This mindset is “We will only put features into the CTPs once they are basically complete – including the documentation.” And this makes me say “Wow!”.

One of the problems with all beta software is the stuff that’s in there that just isn’t finished yet. You try to use some feature, and it doesn’t work. Or worse, something dies because you tried it. It’s these scenarios that stop people trying out betas, and seeing people using the previous version still nearly two years after release (It’s now over 21 months since SQL 2005 was released).

Not the case with SQL Server 2008 though. Functionality may be limited, but hopefully new features should be both stable and documented when they appear. So now because this is the case, people should be able to port their systems over before release, confident that features won’t be changing significantly between that time and RTM.

This week at my user-group I’m giving a talk on MERGE & TVPs. Two essentially different topics, but ones that compliment each other nicely. I think people will be leaving this meeting picturing places in their code where they want to refactor it to take advantage of these new features.

Thoughts on TechEd

I enjoy TechEd. It’s always good fun. Last week was my fourth TechEd, having attended for the past three years, plus in ’99. The last three years have seen my involvement increase each time. Last year I proctored with the Hands-On Labs, and this year I presented both a session and an Instructor-Led Lab. I’m a big believer in giving back to the community, and I see this as part of it.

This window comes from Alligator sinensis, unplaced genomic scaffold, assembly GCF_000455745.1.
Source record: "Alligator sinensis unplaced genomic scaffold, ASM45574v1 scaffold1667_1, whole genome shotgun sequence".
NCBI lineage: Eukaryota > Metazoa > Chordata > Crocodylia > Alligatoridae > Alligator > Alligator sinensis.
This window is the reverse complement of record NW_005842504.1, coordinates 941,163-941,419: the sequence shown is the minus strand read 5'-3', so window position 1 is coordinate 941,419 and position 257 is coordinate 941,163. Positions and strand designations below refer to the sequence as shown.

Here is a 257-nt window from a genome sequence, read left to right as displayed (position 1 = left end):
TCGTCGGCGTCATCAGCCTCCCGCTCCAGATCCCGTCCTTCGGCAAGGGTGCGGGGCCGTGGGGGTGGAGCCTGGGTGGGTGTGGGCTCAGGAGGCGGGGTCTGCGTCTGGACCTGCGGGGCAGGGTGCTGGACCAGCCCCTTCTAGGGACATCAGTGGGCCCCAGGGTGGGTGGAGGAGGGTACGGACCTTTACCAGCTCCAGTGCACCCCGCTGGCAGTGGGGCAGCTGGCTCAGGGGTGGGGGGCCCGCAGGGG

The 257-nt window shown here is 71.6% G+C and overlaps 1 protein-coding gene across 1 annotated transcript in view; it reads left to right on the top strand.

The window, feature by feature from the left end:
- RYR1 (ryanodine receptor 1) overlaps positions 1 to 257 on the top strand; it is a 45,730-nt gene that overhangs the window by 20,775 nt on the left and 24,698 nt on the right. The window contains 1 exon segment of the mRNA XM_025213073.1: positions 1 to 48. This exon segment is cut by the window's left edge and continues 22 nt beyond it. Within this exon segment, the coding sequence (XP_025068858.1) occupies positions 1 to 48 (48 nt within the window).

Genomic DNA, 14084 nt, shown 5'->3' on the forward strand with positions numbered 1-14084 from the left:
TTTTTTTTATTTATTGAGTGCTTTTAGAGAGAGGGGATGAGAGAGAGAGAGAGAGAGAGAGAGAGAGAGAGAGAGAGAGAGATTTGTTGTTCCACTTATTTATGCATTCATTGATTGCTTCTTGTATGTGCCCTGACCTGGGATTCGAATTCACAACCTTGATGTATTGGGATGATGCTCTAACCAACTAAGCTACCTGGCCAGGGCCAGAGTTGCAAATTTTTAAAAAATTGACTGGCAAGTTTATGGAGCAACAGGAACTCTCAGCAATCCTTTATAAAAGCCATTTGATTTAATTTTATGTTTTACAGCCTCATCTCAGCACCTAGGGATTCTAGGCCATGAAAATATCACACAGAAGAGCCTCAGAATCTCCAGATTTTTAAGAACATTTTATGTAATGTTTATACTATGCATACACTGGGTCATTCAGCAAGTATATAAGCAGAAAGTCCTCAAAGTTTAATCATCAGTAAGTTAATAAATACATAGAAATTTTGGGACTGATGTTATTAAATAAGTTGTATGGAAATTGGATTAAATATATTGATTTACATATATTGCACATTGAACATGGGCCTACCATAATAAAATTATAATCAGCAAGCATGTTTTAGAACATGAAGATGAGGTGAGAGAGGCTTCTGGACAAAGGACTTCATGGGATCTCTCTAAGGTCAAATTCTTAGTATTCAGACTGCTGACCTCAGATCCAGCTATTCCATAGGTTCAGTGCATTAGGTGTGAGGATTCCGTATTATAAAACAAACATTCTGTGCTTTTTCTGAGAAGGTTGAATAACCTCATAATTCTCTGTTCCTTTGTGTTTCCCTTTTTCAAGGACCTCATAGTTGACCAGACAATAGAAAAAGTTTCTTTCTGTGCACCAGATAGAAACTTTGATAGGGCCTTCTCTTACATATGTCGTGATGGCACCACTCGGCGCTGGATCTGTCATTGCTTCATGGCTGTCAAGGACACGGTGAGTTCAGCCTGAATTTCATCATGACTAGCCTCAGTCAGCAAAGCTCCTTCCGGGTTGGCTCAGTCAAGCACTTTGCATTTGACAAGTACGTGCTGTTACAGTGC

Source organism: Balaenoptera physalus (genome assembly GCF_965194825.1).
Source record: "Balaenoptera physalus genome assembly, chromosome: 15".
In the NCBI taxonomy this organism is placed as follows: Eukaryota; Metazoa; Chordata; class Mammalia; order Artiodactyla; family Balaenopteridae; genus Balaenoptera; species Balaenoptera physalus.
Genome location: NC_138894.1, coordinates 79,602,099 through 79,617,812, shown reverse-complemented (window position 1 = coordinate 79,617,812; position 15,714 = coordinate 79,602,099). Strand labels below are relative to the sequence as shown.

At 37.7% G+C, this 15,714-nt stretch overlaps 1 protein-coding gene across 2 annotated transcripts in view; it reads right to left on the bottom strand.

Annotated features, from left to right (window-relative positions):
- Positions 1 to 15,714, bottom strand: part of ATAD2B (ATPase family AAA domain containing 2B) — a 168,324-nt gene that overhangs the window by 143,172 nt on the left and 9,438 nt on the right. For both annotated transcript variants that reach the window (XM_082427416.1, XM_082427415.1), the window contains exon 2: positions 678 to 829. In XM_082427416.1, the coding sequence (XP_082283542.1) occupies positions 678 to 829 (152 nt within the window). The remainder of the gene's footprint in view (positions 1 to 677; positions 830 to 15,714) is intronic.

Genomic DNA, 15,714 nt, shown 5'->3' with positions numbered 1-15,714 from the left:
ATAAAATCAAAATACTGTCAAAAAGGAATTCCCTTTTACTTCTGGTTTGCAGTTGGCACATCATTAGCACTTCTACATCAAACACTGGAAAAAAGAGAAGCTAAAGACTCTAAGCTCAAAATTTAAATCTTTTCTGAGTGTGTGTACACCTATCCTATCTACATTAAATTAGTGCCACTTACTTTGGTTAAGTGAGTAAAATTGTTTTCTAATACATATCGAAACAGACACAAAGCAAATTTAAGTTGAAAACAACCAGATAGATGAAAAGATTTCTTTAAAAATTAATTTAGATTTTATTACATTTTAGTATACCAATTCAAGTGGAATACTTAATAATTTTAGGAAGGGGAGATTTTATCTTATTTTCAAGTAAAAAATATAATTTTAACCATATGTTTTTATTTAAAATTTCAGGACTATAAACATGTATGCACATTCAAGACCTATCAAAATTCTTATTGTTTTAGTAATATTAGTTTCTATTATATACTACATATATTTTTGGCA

I do find that the more I’m involved, the fewer sessions I actually get to attend. But I don’t feel like I’m missing out, because it’s not why I go to TechEd. I go to meet people, to help people with questions, see old friends, and to be a part of the big event. In ’99, I went because my employer sent me. I went to learn things, and I did. In the last few years though, my approach has been quite different, and I think I’ve got more from the event. This year, as a speaker, I was able to mix with a slightly different crowd, but also had an entirely different Ask The Experts experience to previous years.

There’s something about community – the more you give to it, the more you feel a part of it, and the more you want to give. If you’re reading this, you should get involved in your local user-groups (or even think about starting one, like the Hobart-based Datawise guys).